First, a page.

I seem to have embarked upon a Wilkie Collins season and can’t get enough of him at the moment. Although Jezebel’s Daughter (1880) was one of his least popular novels, it certainly doesn’t lack interest or incident. The plot centres around the firm of Wagner, Keller and Engelman, which has offices in London and Frankurt. After the death of her husband, Mrs Wagner becomes senior partner and is determined not to take a back seat. Eager to continue her late husband’s philanthropic activities, she befriends Jack Straw, an inmate of Bedlam, and takes him to live with her in order to prove that ‘lunatics’ are not beyond redemption.
In Frankfurt, Fritz Keller, son of one of the other partners, has fallen in love with Minna, daughter of a sinister and mysterious widow, Madame Fontaine. Her husband was a renowned toxicologist and she took a somewhat unhealthy interest in his studies. Rumours abound that Madame Fontaine is no better than she ought to be, and Minna is consequently known as Jezebel’s daughter. During the first part of the novel, Collins toys with his reader, who is never quite sure where the truth lies. When Mrs Wagner lets Jack Straw accompany her to Frankfurt, however, the full story soon emerges.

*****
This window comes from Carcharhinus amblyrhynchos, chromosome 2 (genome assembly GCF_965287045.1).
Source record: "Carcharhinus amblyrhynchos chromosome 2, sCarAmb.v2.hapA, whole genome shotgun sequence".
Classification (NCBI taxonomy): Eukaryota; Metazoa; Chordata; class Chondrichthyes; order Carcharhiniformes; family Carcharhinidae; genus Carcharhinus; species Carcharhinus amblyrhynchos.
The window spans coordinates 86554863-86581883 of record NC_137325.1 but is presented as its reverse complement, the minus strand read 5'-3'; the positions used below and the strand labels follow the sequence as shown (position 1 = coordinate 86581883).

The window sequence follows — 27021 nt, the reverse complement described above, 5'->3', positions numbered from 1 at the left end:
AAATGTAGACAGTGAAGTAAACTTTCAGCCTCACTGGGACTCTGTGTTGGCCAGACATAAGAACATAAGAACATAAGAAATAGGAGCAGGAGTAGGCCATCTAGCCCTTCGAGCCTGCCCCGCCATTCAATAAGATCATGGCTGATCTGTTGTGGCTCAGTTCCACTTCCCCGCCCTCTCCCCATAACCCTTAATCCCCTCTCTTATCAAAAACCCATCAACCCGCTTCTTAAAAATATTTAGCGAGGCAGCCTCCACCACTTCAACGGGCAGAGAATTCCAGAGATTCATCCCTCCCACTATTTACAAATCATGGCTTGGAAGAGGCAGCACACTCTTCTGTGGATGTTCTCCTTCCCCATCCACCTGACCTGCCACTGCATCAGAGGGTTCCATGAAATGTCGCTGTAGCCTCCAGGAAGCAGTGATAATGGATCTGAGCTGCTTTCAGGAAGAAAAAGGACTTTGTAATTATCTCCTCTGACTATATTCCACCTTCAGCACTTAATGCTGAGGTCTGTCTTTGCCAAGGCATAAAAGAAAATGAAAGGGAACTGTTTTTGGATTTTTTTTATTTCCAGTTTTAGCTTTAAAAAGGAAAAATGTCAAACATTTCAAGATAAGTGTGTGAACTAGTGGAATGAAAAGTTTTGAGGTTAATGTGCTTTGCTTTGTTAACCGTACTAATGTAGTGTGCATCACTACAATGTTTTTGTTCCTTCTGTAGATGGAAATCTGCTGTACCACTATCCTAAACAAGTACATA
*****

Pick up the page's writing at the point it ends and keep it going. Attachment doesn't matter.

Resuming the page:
I shan’t spoil it for those who want to read the novel, but suffice it to say, there are more twists and turns than you could shake a stick at. The preponderance of poisonings leads me to conclude that Mr Collins was a tad over-medicated when writing the novel, but it certainly holds the reader’s interest. There’s also a deliciously gruesome scene in a German morgue where a corpse suddenly rings the alarm bell, thereby terrifying the poor watchman, and exploiting the Victorian fear of premature burial.
Although much of the novel is frenetic melodrama, Jezebel’s Daughter is notable for its sympathetic treatment of mental illness, and Mrs Wagner’s advocacy of Jack Straw is both touching and uplifting. Through her character, Collins also suggests that women can be effective business managers, although this idea isn’t really developed. Madame Fontaine is also one of his best evil creations, sharing similarities with the swoonsome Lydia Gwilt. Jezebel’s Daughter isn’t a high point of Collins’ career, but it’s a jolly good read for sensation addicts and those with a weakness for a thoroughly wicked villainess.